The insurance sector in India has come a full circle from being an open competitive
market to nationalization and back to a liberalized market again.

Tracing the developments in the Indian insurance sector reveals the 360-degree turn
witnessed over a period of almost 190 years.

The business of life insurance in India in its existing form started in India in the year
1818 with the establishment of the Oriental Life Insurance Company in Calcutta.

Some of the important milestones in the life insurance business in India are:

1912 - The Indian Life Assurance Companies Act enacted as the first statute to regulate
the life insurance business.

1928 - The Indian Insurance Companies Act enacted to enable the government to collect
statistical information about both life and non-life insurance businesses.

1938 - Earlier legislation consolidated and amended to by the Insurance Act with the
objective of protecting the interests of the insuring public.

1956 - 245 Indian and foreign insurers and provident societies taken over by the central
government and nationalized. LIC formed by an Act of Parliament, viz. LIC Act, 1956,
with a capital contribution of Rs. 5 crore from the Government of India.

The General insurance business in India, on the other hand, can trace its roots to the
Triton Insurance Company Ltd., the first general insurance company established in the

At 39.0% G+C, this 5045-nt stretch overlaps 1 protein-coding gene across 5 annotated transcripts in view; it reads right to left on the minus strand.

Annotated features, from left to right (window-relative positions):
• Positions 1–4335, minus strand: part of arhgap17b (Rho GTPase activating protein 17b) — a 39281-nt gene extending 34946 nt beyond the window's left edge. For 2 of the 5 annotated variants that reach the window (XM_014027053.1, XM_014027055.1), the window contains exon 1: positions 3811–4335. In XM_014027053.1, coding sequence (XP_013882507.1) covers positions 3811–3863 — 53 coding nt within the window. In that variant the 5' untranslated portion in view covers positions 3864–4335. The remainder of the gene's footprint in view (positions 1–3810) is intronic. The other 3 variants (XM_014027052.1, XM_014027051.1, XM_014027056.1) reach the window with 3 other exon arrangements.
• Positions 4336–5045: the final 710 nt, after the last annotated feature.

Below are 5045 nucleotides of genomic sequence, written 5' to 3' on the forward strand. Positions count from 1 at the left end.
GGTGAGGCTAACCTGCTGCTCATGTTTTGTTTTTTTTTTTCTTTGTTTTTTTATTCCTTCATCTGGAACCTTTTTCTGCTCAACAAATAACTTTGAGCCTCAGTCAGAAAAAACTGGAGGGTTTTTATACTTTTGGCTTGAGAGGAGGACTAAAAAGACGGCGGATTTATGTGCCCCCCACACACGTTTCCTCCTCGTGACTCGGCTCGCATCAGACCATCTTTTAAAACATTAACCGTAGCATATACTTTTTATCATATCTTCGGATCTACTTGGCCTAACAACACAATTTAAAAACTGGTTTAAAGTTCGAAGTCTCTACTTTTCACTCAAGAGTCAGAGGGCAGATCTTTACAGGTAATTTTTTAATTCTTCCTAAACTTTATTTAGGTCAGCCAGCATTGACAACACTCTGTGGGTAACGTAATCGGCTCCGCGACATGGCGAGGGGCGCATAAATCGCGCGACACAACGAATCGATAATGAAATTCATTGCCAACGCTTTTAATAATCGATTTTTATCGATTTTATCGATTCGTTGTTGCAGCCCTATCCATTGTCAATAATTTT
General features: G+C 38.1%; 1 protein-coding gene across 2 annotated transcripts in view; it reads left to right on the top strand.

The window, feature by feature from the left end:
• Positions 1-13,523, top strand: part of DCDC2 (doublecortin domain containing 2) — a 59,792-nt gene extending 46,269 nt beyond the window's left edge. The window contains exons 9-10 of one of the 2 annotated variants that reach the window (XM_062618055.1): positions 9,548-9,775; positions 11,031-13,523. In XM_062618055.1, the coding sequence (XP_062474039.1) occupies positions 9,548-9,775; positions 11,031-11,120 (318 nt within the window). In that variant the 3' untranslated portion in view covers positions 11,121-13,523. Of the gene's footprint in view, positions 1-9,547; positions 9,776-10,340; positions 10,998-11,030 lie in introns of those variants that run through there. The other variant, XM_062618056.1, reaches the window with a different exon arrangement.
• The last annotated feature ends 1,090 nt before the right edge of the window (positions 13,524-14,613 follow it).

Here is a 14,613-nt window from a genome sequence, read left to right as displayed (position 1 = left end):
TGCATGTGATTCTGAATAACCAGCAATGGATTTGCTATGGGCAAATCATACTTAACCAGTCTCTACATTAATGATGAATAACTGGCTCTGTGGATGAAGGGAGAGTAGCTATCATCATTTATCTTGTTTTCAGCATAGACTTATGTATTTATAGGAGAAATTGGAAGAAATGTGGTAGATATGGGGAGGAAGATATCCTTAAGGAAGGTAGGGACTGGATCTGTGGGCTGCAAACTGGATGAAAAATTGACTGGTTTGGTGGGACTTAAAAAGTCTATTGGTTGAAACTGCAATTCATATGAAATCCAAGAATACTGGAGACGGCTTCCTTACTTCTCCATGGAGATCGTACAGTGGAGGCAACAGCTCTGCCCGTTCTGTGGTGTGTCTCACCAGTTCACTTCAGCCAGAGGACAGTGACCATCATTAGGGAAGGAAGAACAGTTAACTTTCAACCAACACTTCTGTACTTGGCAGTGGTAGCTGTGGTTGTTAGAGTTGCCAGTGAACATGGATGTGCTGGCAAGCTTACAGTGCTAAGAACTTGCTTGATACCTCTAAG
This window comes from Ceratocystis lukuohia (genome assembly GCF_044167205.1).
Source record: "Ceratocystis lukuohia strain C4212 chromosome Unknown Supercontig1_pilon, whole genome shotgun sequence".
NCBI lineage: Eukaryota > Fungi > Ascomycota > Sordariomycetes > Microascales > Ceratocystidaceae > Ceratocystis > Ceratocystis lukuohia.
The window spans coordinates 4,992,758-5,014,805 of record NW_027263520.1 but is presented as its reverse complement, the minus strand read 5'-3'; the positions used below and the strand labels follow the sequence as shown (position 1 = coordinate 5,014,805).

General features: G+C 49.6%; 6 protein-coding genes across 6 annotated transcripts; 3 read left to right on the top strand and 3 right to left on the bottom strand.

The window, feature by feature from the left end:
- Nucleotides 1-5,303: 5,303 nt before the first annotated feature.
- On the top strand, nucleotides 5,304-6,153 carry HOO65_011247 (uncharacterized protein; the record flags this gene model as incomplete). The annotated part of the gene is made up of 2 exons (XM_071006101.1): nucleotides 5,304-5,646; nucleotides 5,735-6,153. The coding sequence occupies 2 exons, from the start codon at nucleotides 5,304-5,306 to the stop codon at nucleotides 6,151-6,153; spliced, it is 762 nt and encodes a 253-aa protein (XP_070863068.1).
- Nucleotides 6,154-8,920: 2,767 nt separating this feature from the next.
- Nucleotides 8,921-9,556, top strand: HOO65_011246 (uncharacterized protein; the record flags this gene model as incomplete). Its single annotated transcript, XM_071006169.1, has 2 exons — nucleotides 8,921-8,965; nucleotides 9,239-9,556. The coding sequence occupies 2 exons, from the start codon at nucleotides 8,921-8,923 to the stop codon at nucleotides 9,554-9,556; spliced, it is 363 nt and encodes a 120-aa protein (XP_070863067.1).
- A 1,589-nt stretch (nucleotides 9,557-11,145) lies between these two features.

year 1850 in Calcutta by the British.

Some of the important milestones in the general insurance business in India are:

1907 - The Indian Mercantile Insurance Ltd. set up, the first company to transact all
classes of general insurance business.

1957 - General Insurance Council, a wing of the Insurance Association of India, frames a
code of conduct for ensuring fair conduct and sound business practices.

1968 - The Insurance Act amended to regulate investments and set minimum solvency
margins and the Tariff Advisory Committee set up.

1972 - The General Insurance Business (Nationalization) Act, 1972 nationalized the
general insurance business in India with effect from 1st January 1973.

107 insurers amalgamated and grouped into four companies viz. the National Insurance
Company Ltd., the New India Assurance Company Ltd., the Oriental Insurance Company
Ltd. and the United India Insurance Company Ltd. GIC incorporated as a company.

• LIC Housing Finance.

• Cholamandalam General Insurance
• Glaxosmithkline Consumers
• American Express